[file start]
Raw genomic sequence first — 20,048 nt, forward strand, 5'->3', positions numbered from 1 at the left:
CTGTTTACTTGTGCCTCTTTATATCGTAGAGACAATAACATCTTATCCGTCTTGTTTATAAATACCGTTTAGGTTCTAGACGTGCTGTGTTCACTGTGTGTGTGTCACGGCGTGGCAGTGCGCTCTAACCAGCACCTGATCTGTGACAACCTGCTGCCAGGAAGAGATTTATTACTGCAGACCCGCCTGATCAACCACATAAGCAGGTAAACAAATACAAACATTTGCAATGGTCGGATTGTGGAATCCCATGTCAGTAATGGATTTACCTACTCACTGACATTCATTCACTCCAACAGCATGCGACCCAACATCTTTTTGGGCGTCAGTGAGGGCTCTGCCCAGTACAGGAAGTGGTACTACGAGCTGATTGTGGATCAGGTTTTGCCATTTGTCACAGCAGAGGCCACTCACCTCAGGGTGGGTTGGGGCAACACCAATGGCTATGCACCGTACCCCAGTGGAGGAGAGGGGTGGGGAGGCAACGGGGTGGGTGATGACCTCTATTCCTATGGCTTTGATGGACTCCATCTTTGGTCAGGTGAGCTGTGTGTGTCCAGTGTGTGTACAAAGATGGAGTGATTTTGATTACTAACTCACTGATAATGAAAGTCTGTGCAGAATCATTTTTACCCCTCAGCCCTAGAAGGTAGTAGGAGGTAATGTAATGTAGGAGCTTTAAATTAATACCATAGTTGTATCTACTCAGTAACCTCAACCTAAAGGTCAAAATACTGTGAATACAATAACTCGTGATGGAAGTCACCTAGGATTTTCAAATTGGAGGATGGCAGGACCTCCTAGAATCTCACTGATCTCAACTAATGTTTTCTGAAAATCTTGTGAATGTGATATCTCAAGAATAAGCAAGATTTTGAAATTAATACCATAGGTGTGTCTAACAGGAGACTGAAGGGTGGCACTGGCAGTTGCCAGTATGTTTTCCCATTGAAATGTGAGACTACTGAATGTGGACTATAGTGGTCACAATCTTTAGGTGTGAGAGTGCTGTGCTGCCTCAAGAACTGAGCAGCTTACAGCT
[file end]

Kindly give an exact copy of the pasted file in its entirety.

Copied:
Raw genomic sequence first — 20,048 nt, forward strand, 5'->3', positions numbered from 1 at the left:
CTGTTTACTTGTGCCTCTTTATATCGTAGAGACAATAACATCTTATCCGTCTTGTTTATAAATACCGTTTAGGTTCTAGACGTGCTGTGTTCACTGTGTGTGTGTCACGGCGTGGCAGTGCGCTCTAACCAGCACCTGATCTGTGACAACCTGCTGCCAGGAAGAGATTTATTACTGCAGACCCGCCTGATCAACCACATAAGCAGGTAAACAAATACAAACATTTGCAATGGTCGGATTGTGGAATCCCATGTCAGTAATGGATTTACCTACTCACTGACATTCATTCACTCCAACAGCATGCGACCCAACATCTTTTTGGGCGTCAGTGAGGGCTCTGCCCAGTACAGGAAGTGGTACTACGAGCTGATTGTGGATCAGGTTTTGCCATTTGTCACAGCAGAGGCCACTCACCTCAGGGTGGGTTGGGGCAACACCAATGGCTATGCACCGTACCCCAGTGGAGGAGAGGGGTGGGGAGGCAACGGGGTGGGTGATGACCTCTATTCCTATGGCTTTGATGGACTCCATCTTTGGTCAGGTGAGCTGTGTGTGTCCAGTGTGTGTACAAAGATGGAGTGATTTTGATTACTAACTCACTGATAATGAAAGTCTGTGCAGAATCATTTTTACCCCTCAGCCCTAGAAGGTAGTAGGAGGTAATGTAATGTAGGAGCTTTAAATTAATACCATAGTTGTATCTACTCAGTAACCTCAACCTAAAGGTCAAAATACTGTGAATACAATAACTCGTGATGGAAGTCACCTAGGATTTTCAAATTGGAGGATGGCAGGACCTCCTAGAATCTCACTGATCTCAACTAATGTTTTCTGAAAATCTTGTGAATGTGATATCTCAAGAATAAGCAAGATTTTGAAATTAATACCATAGGTGTGTCTAACAGGAGACTGAAGGGTGGCACTGGCAGTTGCCAGTATGTTTTCCCATTGAAATGTGAGACTACTGAATGTGGACTATAGTGGTCACAATCTTTAGGTGTGAGAGTGCTGTGCTGCCTCAAGAACTGAGCAGCTTACAGCT